"In every single shoot, something unfolds that hasn’t ever been known in science before," Beverly said. "For instance, the image called ‘In Sync’ shows a remarkable leopard named Legadema who we followed for 3 ½ years and her cub."
During that shoot, the Jouberts were witness to a particular moment that was documented in a 2012 "60 Minutes" segment.
"Legadema was about 13 months old and caught her first adult mother baboon," Beverly said. "When she dragged the mother up the tree, a tiny baboon baby who was clinging to her mom, fell out of the tree, and Legadema saw it fall and went to see what it was."
The baby baboon hadn’t developed a fear for leopards and, instead of running, reached out to the Legadema’s fur.
"Since the baby didn’t run from her, the leopard began nurturing the baby as she would her own cub," Beverly said. "She took it up in the tree and the two slept together for hours."
Unfortunately, the baby needed nourishment, and eventually died of starvation.
"Still, this incidents goes to show that we don’t know everything about these animals," Beverly said. "And that’s one of the reasons we need to protect them."
To further their mission, the Jouberts set up the Big Cats Initiative and Great Plains Foundation.
"The Great Plains Foundation is what we established to, for one, move the rhinos," Dereck said. "We raised money for that and have already moved 26 to Botswana. We have raised enough money to move another 25 of them."
It’s a massive operation.
"We have to dart the animals and move them by military aircraft halfway across Africa and release them," he said. "The Great Plains Foundation has also funded massive anti-poaching initiatives in southern Kenya."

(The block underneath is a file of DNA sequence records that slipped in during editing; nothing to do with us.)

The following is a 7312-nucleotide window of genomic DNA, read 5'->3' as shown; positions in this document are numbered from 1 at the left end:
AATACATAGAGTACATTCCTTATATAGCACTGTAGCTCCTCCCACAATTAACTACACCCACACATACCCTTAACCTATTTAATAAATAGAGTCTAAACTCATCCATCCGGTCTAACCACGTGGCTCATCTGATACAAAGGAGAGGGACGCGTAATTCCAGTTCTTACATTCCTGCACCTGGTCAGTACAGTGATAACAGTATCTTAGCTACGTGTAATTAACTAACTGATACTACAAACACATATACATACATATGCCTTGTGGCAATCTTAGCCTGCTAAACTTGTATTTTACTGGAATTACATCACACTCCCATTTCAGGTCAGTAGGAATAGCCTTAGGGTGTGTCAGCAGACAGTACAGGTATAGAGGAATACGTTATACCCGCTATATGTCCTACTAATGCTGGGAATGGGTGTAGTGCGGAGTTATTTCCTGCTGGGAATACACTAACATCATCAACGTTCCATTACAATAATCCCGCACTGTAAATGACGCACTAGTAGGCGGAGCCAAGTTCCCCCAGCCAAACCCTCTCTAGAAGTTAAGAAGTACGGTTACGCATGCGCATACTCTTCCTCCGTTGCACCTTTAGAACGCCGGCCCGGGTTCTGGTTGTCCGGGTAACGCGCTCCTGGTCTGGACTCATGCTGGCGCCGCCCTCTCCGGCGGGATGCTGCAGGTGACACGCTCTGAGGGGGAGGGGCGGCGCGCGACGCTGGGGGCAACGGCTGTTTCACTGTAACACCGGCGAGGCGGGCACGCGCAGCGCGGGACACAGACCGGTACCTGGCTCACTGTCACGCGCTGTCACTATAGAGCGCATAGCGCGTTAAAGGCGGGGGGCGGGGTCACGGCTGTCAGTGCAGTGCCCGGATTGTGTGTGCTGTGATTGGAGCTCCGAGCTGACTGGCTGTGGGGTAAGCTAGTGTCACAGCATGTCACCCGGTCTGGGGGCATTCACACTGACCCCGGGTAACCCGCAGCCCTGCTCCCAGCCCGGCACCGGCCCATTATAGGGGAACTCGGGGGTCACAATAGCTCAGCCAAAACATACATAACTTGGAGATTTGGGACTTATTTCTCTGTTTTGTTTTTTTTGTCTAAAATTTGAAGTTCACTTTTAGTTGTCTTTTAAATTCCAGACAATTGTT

The Big Cats Initiative was established seven years ago with National Geographic.
"We are raising money and funding a lot of other projects and now have 80 projects across 27 countries in Africa that are all related to lions, cheetahs and leopards," Dereck said.
"In a 50-year period, 95 percent of the animal population has declined," Beverly said "Lions are down from 450,000 to 20,000 and cheetahs are down to 80,000."
Kimball Art Center Executive Director Robin Marrouche was introduced to the Jouberts by Pat Mitchell, chair of the Sundance Institute Board of Trustees.
"Pat had know the Jouberts for years and I remember seeing the ’60 Minutes’ piece on them," Marrouche said. "So, when Pat invited me to meet them and see a screening of their film, ‘The Last Lion,’ I was so thrilled because I had remembered seeing them on TV."
The film was a wakeup call for Marrouche.
"There’s a quote in the film that says there are more statues of lions in the world than there are of actual lions," she said. "As a mom, I started to think, ‘Wait. My daughter will possibly grow up in a lionless world and she will only read about them?’
That hit me and I knew I needed to do something about this."
Because of its new location at 1401 Kearns Blvd., 2016 marks the first time in years that the Kimball Art Center won’t be rented out as an official Sundance Film Festival venue.
"We are renting out for some private events throughout Sundance, but will continue to keep the exhibits up and offer classes," Marrouche said.
Beverly Joubert is excited to show her works during the festival.
"To showcase these images at the Kimball Art Center when 50,000 people come to Park City over two weeks, is an incredible opportunity for us," she said. "We will hopefully draw people in."
The Kimball Art Center, 1401 Kearns Blvd., will present Beverly Joubert’s "Illuminations of Africa’s Wildlife: Its Beauty, Its Struggle to Survive" from Jan. 21 to April 24. The exhibit will open with a members-only reception on Jan. 20 and will open to the public on Jan. 21. Admission is free. In addition, the Kimball Art Center will host a screening of Dereck and Beverly Joubert’s film, "Soul of the Elephant," at St. Regis Deer Valley on Jan. 25 at 6 p.m. The screening is open to Kimball Art Center and Deer Crest Club members. For more information, visit http://www.kimballartcenter.org.